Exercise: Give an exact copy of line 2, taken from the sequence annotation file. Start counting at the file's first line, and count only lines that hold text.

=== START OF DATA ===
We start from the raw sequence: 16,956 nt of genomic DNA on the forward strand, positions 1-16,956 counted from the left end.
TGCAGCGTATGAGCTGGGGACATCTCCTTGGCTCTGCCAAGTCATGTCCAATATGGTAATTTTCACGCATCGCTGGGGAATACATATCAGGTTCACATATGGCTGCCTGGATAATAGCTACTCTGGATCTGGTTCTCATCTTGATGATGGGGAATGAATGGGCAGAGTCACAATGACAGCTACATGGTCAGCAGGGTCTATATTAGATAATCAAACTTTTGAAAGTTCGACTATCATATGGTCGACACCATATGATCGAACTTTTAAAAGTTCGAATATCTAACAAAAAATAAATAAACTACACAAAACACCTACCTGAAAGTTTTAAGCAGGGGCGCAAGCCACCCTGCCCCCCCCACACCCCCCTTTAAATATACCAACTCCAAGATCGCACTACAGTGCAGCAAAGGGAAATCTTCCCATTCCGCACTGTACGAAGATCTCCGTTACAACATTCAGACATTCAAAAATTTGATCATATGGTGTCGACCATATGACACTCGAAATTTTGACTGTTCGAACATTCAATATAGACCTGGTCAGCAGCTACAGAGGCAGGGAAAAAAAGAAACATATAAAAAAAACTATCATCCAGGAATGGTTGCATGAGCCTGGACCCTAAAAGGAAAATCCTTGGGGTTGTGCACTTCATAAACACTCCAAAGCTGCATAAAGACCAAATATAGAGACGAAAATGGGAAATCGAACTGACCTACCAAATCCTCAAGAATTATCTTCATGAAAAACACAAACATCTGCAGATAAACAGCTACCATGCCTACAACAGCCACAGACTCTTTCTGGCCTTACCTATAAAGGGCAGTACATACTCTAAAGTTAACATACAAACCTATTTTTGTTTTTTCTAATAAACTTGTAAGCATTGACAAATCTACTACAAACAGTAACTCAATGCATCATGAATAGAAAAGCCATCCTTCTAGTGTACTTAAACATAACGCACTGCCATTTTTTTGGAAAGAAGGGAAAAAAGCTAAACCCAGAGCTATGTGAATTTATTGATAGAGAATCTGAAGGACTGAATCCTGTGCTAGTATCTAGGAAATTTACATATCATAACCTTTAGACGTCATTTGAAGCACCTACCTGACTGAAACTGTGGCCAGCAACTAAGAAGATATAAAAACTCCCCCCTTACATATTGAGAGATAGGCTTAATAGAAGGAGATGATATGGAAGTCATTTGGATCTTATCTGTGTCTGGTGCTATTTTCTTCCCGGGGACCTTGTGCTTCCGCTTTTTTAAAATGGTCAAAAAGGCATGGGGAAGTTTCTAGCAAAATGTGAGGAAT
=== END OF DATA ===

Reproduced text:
TGCAGCGTATGAGCTGGGGACATCTCCTTGGCTCTGCCAAGTCATGTCCAATATGGTAATTTTCACGCATCGCTGGGGAATACATATCAGGTTCACATATGGCTGCCTGGATAATAGCTACTCTGGATCTGGTTCTCATCTTGATGATGGGGAATGAATGGGCAGAGTCACAATGACAGCTACATGGTCAGCAGGGTCTATATTAGATAATCAAACTTTTGAAAGTTCGACTATCATATGGTCGACACCATATGATCGAACTTTTAAAAGTTCGAATATCTAACAAAAAATAAATAAACTACACAAAACACCTACCTGAAAGTTTTAAGCAGGGGCGCAAGCCACCCTGCCCCCCCCACACCCCCCTTTAAATATACCAACTCCAAGATCGCACTACAGTGCAGCAAAGGGAAATCTTCCCATTCCGCACTGTACGAAGATCTCCGTTACAACATTCAGACATTCAAAAATTTGATCATATGGTGTCGACCATATGACACTCGAAATTTTGACTGTTCGAACATTCAATATAGACCTGGTCAGCAGCTACAGAGGCAGGGAAAAAAAGAAACATATAAAAAAAACTATCATCCAGGAATGGTTGCATGAGCCTGGACCCTAAAAGGAAAATCCTTGGGGTTGTGCACTTCATAAACACTCCAAAGCTGCATAAAGACCAAATATAGAGACGAAAATGGGAAATCGAACTGACCTACCAAATCCTCAAGAATTATCTTCATGAAAAACACAAACATCTGCAGATAAACAGCTACCATGCCTACAACAGCCACAGACTCTTTCTGGCCTTACCTATAAAGGGCAGTACATACTCTAAAGTTAACATACAAACCTATTTTTGTTTTTTCTAATAAACTTGTAAGCATTGACAAATCTACTACAAACAGTAACTCAATGCATCATGAATAGAAAAGCCATCCTTCTAGTGTACTTAAACATAACGCACTGCCATTTTTTTGGAAAGAAGGGAAAAAAGCTAAACCCAGAGCTATGTGAATTTATTGATAGAGAATCTGAAGGACTGAATCCTGTGCTAGTATCTAGGAAATTTACATATCATAACCTTTAGACGTCATTTGAAGCACCTACCTGACTGAAACTGTGGCCAGCAACTAAGAAGATATAAAAACTCCCCCCTTACATATTGAGAGATAGGCTTAATAGAAGGAGATGATATGGAAGTCATTTGGATCTTATCTGTGTCTGGTGCTATTTTCTTCCCGGGGACCTTGTGCTTCCGCTTTTTTAAAATGGTCAAAAAGGCATGGGGAAGTTTCTAGCAAAATGTGAGGAAT